Stories keep popping up about this peninsula that controls access into the Dnipro river, South Bug river, and Kherson. Stories about Ukraine working to liberate it. Thought I’d take a look at the 3D map. The thing is, this is Kherson and there is almost no elevation to speak of (this could seriously be a 2D map, but it is true to scale).
The north shore, on the left of the above photo, is only 40 m above sea level (the Black sea) whereas the whole Kinburn peninsula is only a few metres above sea level, at best. Most of it is marsh and sand. All the same, Russia apparently was using it to launch drones and base tube artillery to hit north into Mykolaiv and West towards Odessa, so clearing it of that alone would be useful.
As well, there are three towns — that are just collections of small houses — that Ukraine wants to liberate. These are only 8 km across the gulf, or a 40 minute boat ride.
What’s wild, is that the whole peninsula is basically a biosphere reserve or National Park and thus there is not a lot of roads. Most of what there is are rough sand tracks. Apparently it would take 2 hours to drive the main road’s 30 kms with a 4x4 (ref: www.youtube.com/… — this guy is from Mykolaiv and has driven that road in peacetime). So that means supplying the farthest town on the spit is actually faster by boat than driving to it from the mainland.
Another point is that the single road that is passible, runs right along the north shore, which is in full fire control of the Ukrainian artillery. This is where that minimal 40m elevation might come in handy, as they can watch that road 8 km away with that slight elevation (which would otherwise be hidden by the curve of the earth), and be able to hit any vehicles on that slow, exposed, road. Here’s the road and the coverage of NATO 155mm Howitzers based in Stanislav:
That entire road is covered for the full 30 km.
The Russians have moved back, and apparently their closest tube artillery is in Chulakivka. This is the firing range for their standard D20 152mm howitzer:
Meaning most of the peninsula is out of range. They have dug trench fortifications at the chokepoint of the peninsula, which is 4 km across (yellow bar in above graphic).
So, why attack this piece of land?
It only has one road, so it would be hard to get out in any kind of force. The Russians have mostly pulled back. And it would be hard to supply.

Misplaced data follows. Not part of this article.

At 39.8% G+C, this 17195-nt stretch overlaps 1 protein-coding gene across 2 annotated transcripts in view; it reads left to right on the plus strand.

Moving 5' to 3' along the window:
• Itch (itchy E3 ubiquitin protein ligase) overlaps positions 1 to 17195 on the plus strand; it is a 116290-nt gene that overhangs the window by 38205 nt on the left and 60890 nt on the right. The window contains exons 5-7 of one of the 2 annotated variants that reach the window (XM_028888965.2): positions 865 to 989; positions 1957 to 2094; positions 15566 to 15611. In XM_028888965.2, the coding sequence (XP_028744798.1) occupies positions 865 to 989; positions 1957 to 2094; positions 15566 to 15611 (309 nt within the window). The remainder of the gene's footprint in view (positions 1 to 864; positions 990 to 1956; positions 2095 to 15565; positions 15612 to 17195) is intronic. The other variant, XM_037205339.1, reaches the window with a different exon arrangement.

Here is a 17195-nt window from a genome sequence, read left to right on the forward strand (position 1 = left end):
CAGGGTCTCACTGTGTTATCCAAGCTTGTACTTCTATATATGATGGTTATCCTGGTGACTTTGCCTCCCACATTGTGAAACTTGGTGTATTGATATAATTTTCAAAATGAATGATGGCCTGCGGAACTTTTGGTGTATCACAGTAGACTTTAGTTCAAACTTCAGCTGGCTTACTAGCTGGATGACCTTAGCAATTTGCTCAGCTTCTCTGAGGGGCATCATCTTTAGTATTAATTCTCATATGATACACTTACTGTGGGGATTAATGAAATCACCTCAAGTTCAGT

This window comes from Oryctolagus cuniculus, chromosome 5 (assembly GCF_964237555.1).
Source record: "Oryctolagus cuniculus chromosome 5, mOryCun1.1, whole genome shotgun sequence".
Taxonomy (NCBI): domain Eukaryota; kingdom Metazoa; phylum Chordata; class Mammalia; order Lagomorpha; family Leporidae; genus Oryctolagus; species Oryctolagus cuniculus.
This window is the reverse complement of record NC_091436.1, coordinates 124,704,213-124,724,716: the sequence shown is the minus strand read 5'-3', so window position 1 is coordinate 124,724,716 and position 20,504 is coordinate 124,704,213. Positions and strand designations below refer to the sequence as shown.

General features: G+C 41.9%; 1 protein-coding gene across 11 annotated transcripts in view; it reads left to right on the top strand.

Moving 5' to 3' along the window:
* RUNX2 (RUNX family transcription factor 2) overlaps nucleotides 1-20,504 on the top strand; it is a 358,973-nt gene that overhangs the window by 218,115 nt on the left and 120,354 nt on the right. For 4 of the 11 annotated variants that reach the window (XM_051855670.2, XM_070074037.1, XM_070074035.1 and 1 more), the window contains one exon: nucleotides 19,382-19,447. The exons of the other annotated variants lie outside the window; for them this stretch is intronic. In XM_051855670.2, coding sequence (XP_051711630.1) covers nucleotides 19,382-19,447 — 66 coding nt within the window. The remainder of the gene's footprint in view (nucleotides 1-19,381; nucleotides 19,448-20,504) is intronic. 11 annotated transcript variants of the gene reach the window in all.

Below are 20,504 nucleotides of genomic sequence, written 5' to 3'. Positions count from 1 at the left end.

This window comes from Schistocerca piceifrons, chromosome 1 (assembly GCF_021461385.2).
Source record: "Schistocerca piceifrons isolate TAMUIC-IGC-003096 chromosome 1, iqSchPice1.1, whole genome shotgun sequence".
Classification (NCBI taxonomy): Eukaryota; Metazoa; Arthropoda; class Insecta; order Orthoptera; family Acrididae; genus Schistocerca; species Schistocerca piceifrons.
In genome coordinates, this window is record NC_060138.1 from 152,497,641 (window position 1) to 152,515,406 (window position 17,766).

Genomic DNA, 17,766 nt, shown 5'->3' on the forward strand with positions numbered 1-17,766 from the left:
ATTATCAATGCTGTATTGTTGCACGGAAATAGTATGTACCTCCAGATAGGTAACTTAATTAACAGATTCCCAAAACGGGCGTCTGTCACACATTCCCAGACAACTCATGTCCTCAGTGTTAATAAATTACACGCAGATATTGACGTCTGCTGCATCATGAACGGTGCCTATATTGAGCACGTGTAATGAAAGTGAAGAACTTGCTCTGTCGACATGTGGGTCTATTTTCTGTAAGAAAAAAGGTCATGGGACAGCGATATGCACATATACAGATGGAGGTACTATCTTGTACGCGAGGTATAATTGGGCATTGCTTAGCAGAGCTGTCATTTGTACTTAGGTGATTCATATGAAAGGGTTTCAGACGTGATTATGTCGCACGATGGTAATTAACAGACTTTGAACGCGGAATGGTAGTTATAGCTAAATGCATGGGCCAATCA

Some of the references below suggest that liberating those small towns would be good in and of itself. Denying the area to SOF and drone launches is also a solid reason.
And I imagine just having a presence — even if small scale harassment or recon — would be enough to keep the Russians looking over their shoulder and force them to fix troops.
The Ukrainians certainly would have enough boats (from along the coast or larger river barges from Mykolaiv) to run supplies for small units.
But I wonder if there isn’t another angle that I haven’t read about anywhere. Which is that when it is time to really press down into Crimea, the Ukrainians would face the narrow land bridge heavily fortified at the chokepoint at Armiansk. And Ukraine would want to flank that — go around it basically — in order to neutralize it. And for that they would need some semblance of coastal amphibious capabilities. The Kinburn spit and peninsula may just be the perfect place to trial that kind of operation — reputably one of the hardest to get right, with force placement, enablement, and supply — right off the doorstep so that when it comes time to land on a similar stretch of shoreline and cutoff Armiansk, it isn’t the first time.
For the graphics of the artillery, I used the trajectory vertex height (TVH): for a 155mm gun at max range; the shell will clear 30,000 feet/10,000 metres. I am not an expert so this could be wrong on the diagrams.
Some better analysis than mine: